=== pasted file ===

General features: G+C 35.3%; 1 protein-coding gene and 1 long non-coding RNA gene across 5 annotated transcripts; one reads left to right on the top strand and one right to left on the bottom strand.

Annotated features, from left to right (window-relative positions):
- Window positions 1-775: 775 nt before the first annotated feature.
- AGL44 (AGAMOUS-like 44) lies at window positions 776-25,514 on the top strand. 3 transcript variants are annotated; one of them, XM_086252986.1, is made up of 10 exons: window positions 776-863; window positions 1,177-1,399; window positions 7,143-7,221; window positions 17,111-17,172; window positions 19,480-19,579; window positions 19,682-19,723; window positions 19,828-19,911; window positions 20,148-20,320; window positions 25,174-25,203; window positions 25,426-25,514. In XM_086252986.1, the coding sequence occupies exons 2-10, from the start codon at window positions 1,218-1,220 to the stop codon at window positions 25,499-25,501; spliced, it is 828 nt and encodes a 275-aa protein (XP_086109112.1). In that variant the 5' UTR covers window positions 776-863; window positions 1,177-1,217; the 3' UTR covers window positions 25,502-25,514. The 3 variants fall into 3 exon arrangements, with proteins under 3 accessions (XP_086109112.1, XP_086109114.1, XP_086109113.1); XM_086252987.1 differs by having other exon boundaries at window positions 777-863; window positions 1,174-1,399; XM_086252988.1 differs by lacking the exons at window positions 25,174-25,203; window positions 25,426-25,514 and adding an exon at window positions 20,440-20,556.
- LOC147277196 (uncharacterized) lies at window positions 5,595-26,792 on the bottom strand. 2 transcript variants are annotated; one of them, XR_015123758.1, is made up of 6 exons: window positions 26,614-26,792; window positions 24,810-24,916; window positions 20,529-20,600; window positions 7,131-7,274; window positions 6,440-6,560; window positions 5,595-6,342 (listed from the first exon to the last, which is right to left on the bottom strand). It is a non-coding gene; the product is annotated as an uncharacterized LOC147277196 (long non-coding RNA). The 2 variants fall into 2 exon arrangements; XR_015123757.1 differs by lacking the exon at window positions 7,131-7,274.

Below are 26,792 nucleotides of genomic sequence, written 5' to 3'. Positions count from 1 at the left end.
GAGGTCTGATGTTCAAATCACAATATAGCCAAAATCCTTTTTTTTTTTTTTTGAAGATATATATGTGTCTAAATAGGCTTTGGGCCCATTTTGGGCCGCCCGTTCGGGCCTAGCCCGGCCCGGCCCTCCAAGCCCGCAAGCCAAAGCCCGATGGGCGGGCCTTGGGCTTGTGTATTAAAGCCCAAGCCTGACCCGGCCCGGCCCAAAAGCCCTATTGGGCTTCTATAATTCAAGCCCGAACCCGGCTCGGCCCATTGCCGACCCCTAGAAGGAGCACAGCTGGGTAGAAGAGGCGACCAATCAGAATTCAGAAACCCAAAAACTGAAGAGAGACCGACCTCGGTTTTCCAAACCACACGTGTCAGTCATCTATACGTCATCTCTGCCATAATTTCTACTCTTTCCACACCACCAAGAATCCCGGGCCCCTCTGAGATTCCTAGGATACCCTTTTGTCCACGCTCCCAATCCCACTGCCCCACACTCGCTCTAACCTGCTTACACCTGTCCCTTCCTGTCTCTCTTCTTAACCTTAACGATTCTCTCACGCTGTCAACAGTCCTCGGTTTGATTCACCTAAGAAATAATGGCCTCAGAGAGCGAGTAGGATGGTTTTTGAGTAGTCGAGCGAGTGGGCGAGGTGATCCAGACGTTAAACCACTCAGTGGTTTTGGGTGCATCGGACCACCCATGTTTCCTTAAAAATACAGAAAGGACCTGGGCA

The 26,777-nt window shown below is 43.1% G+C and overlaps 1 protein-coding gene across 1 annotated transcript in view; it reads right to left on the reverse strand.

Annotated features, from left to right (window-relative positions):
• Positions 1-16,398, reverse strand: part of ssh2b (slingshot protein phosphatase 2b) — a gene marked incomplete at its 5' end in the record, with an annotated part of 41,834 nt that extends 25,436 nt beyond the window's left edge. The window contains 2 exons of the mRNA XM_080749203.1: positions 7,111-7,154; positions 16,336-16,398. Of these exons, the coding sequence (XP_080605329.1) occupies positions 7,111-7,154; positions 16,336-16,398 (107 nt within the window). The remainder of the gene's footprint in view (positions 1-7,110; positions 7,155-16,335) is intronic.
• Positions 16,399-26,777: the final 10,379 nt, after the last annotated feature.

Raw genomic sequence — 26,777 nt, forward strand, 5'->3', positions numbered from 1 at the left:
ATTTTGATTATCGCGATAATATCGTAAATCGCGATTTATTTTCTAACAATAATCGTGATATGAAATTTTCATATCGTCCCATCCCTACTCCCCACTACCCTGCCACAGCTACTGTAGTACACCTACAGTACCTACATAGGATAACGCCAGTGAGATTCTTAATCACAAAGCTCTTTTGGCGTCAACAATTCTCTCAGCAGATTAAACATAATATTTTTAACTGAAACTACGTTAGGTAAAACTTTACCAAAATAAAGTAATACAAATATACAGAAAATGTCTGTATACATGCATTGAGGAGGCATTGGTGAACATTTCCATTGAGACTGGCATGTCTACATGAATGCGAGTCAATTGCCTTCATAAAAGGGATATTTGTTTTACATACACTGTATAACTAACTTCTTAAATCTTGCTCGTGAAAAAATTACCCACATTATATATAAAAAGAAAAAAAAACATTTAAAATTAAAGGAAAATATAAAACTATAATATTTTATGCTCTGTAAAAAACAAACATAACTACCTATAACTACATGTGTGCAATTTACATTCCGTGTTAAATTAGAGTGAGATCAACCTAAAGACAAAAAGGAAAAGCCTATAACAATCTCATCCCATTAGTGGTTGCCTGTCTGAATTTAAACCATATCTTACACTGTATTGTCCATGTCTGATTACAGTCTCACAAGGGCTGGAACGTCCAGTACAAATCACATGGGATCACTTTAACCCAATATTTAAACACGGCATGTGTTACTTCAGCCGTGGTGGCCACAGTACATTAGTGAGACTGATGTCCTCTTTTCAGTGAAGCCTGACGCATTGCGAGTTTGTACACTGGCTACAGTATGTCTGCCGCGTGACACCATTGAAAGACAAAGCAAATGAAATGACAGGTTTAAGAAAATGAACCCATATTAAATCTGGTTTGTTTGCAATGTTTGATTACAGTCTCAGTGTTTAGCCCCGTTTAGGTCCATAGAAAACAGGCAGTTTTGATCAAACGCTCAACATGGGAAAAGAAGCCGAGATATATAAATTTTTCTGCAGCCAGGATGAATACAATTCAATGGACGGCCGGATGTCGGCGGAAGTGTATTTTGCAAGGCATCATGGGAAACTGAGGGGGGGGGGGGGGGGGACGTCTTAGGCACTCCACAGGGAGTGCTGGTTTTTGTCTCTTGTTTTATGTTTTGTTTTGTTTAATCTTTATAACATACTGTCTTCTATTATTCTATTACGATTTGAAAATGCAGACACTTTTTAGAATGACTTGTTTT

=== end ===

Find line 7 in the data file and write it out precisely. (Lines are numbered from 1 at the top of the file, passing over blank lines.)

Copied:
GAGGTCTGATGTTCAAATCACAATATAGCCAAAATCCTTTTTTTTTTTTTTTGAAGATATATATGTGTCTAAATAGGCTTTGGGCCCATTTTGGGCCGCCCGTTCGGGCCTAGCCCGGCCCGGCCCTCCAAGCCCGCAAGCCAAAGCCCGATGGGCGGGCCTTGGGCTTGTGTATTAAAGCCCAAGCCTGACCCGGCCCGGCCCAAAAGCCCTATTGGGCTTCTATAATTCAAGCCCGAACCCGGCTCGGCCCATTGCCGACCCCTAGAAGGAGCACAGCTGGGTAGAAGAGGCGACCAATCAGAATTCAGAAACCCAAAAACTGAAGAGAGACCGACCTCGGTTTTCCAAACCACACGTGTCAGTCATCTATACGTCATCTCTGCCATAATTTCTACTCTTTCCACACCACCAAGAATCCCGGGCCCCTCTGAGATTCCTAGGATACCCTTTTGTCCACGCTCCCAATCCCACTGCCCCACACTCGCTCTAACCTGCTTACACCTGTCCCTTCCTGTCTCTCTTCTTAACCTTAACGATTCTCTCACGCTGTCAACAGTCCTCGGTTTGATTCACCTAAGAAATAATGGCCTCAGAGAGCGAGTAGGATGGTTTTTGAGTAGTCGAGCGAGTGGGCGAGGTGATCCAGACGTTAAACCACTCAGTGGTTTTGGGTGCATCGGACCACCCATGTTTCCTTAAAAATACAGAAAGGACCTGGGCA